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Ground-Water Monitoring Network in Tennessee

Bradley, M.W., 2000, Ground-water monitoring network in Tennessee [abs.], in Tennessee Water Resources Symposium, 10th, Burns, Tenn., 2000, Proceedings: Tennessee Section of the American Water Resources Association, p. 2A-5.


A statewide monitoring network for natural ground-water levels does not exist for Tennessee. Ground-water use for public-water supply in Tennessee has increased from 160 million gallons per day in 1970 to more than 260 million gallons per day in 2000. During that period, the number of monitoring wells for natural conditions decreased from 26 wells in 1970 to 7 wells in 2000. Along with the decrease in number of well, the coverage of major aquifer systems and physiographic provinces in Tennessee has decreased. Currently, natural water-level conditions are not being monitored in the alluvial aquifers, the Cretaceous aquifers, the western and northern Highland Rim, the Central Basin, the Cumberland Plateau, and the northeastern Valley and Ridge. The decrease in the number of statewide monitoring wells has affected the ability to evaluate drought conditions and prevents the evaluation of short-term water-level trends against historic conditions.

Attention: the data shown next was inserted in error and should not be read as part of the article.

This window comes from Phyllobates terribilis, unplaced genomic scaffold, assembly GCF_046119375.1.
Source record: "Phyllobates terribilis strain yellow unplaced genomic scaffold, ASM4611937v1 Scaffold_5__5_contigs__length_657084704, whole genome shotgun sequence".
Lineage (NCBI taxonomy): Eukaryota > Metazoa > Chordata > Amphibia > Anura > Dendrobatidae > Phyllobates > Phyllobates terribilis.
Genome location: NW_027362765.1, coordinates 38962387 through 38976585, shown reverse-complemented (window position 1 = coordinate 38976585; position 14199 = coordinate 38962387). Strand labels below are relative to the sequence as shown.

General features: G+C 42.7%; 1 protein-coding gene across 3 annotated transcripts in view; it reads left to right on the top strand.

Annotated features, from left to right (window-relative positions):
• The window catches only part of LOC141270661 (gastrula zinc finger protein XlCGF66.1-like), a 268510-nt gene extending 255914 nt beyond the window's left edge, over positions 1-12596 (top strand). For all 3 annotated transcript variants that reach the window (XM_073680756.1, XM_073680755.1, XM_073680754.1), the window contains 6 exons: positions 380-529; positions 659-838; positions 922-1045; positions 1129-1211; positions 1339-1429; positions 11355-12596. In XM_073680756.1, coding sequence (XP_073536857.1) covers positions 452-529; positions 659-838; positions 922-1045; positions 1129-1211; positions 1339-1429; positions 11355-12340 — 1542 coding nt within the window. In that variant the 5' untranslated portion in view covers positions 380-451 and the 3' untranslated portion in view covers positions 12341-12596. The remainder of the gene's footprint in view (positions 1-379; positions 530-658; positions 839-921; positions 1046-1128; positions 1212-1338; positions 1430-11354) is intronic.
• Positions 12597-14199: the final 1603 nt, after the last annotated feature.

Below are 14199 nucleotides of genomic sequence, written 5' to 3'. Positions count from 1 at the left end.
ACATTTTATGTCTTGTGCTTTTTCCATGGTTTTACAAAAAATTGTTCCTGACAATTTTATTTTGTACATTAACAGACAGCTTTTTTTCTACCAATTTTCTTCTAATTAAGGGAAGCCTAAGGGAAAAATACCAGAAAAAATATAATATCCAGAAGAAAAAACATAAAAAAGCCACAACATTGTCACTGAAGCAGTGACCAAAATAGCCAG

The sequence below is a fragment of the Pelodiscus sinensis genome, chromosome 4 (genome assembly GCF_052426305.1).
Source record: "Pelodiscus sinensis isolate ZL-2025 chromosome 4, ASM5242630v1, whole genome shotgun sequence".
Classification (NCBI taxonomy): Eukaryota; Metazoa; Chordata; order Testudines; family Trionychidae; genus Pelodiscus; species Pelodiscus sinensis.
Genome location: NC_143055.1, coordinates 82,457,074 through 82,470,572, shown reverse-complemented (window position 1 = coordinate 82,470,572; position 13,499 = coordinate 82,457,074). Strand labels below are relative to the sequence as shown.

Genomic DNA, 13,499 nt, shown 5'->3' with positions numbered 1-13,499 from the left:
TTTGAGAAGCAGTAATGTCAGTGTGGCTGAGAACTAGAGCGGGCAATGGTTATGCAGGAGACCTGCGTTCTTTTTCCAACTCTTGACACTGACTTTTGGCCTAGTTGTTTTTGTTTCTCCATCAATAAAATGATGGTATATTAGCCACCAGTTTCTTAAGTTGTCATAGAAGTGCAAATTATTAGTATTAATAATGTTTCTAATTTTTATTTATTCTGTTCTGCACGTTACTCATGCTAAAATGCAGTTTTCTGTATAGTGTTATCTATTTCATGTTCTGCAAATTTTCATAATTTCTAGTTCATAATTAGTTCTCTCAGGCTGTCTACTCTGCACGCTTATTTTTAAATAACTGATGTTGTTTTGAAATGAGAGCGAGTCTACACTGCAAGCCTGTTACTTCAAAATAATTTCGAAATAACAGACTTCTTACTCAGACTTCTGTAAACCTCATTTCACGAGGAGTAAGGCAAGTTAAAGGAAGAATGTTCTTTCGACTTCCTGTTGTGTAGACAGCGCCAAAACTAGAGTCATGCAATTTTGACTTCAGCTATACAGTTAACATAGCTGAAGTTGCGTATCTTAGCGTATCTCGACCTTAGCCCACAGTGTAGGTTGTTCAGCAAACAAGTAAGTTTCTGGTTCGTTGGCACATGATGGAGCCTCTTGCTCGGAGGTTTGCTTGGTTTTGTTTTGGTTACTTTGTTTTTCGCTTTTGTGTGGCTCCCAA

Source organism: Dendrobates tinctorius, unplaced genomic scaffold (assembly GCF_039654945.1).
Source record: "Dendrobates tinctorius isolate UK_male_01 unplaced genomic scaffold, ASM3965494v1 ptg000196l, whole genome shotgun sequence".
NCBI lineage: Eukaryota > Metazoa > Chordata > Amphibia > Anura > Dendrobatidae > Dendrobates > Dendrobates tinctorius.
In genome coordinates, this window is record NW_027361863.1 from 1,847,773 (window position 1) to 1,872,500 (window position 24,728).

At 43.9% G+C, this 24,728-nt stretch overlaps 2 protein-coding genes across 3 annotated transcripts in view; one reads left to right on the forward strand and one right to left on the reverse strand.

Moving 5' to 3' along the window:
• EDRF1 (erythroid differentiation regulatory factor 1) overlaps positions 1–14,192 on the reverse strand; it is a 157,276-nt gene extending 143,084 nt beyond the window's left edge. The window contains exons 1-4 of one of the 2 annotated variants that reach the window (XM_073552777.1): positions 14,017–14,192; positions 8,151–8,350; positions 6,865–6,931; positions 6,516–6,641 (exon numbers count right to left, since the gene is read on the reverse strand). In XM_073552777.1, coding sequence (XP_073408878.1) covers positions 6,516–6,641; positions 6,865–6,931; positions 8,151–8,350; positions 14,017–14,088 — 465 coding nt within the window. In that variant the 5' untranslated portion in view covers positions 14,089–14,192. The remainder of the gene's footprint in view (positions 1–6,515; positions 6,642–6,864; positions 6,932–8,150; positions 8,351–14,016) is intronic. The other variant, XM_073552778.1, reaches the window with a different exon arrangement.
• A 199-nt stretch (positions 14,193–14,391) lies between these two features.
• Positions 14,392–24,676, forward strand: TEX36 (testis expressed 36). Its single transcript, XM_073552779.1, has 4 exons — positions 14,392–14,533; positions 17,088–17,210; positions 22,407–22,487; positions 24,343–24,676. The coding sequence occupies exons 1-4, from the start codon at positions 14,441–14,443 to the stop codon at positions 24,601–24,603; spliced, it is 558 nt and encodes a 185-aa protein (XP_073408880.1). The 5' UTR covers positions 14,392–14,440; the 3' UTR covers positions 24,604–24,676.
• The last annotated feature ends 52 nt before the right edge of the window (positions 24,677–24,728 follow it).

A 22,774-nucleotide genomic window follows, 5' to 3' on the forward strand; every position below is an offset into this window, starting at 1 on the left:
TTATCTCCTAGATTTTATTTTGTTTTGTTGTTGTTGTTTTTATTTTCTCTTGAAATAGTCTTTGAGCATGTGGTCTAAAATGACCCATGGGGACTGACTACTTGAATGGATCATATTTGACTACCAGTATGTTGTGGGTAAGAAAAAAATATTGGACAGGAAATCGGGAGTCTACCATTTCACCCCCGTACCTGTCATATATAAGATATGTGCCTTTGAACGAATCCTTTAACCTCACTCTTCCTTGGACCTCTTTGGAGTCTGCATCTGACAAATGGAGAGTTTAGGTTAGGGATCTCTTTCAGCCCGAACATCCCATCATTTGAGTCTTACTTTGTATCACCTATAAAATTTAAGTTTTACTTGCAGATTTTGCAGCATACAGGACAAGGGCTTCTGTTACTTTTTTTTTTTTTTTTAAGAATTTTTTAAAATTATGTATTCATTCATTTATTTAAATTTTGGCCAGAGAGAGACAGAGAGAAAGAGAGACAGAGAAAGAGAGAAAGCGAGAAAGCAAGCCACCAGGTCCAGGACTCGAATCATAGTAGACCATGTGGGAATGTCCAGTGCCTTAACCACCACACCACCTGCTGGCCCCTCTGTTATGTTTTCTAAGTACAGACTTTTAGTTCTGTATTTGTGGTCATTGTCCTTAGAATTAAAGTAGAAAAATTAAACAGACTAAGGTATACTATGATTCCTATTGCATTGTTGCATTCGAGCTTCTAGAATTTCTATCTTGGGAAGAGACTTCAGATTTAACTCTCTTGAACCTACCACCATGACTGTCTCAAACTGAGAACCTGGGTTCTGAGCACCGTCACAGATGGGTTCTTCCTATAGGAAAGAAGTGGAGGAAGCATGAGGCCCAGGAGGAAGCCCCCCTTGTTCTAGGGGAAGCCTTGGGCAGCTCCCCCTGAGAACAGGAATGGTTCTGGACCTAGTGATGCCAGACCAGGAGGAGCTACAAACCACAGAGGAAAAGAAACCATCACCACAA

U.S. Department of the Interior, U.S. Geological Survey
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